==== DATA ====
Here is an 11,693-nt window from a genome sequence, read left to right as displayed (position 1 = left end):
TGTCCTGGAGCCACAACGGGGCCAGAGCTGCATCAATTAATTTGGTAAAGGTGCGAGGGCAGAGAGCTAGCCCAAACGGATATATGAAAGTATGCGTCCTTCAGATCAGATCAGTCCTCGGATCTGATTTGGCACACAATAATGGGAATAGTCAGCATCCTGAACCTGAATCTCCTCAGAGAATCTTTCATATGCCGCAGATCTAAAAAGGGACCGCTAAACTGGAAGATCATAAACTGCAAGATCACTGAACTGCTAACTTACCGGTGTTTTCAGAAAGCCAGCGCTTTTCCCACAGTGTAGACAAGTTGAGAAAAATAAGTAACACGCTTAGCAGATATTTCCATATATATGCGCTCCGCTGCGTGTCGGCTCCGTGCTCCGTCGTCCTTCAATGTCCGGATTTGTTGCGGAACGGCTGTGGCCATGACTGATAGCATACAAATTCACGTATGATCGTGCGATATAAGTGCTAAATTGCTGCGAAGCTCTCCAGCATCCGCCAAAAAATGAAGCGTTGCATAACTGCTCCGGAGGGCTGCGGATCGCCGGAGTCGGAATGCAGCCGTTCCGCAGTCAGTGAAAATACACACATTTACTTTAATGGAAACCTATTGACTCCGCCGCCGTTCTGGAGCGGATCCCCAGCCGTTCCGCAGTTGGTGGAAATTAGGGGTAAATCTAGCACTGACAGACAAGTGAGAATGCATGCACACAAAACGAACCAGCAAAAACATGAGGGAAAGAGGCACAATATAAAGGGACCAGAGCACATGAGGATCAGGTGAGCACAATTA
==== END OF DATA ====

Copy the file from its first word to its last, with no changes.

Here is an 11,693-nt window from a genome sequence, read left to right as displayed (position 1 = left end):
TGTCCTGGAGCCACAACGGGGCCAGAGCTGCATCAATTAATTTGGTAAAGGTGCGAGGGCAGAGAGCTAGCCCAAACGGATATATGAAAGTATGCGTCCTTCAGATCAGATCAGTCCTCGGATCTGATTTGGCACACAATAATGGGAATAGTCAGCATCCTGAACCTGAATCTCCTCAGAGAATCTTTCATATGCCGCAGATCTAAAAAGGGACCGCTAAACTGGAAGATCATAAACTGCAAGATCACTGAACTGCTAACTTACCGGTGTTTTCAGAAAGCCAGCGCTTTTCCCACAGTGTAGACAAGTTGAGAAAAATAAGTAACACGCTTAGCAGATATTTCCATATATATGCGCTCCGCTGCGTGTCGGCTCCGTGCTCCGTCGTCCTTCAATGTCCGGATTTGTTGCGGAACGGCTGTGGCCATGACTGATAGCATACAAATTCACGTATGATCGTGCGATATAAGTGCTAAATTGCTGCGAAGCTCTCCAGCATCCGCCAAAAAATGAAGCGTTGCATAACTGCTCCGGAGGGCTGCGGATCGCCGGAGTCGGAATGCAGCCGTTCCGCAGTCAGTGAAAATACACACATTTACTTTAATGGAAACCTATTGACTCCGCCGCCGTTCTGGAGCGGATCCCCAGCCGTTCCGCAGTTGGTGGAAATTAGGGGTAAATCTAGCACTGACAGACAAGTGAGAATGCATGCACACAAAACGAACCAGCAAAAACATGAGGGAAAGAGGCACAATATAAAGGGACCAGAGCACATGAGGATCAGGTGAGCACAATTA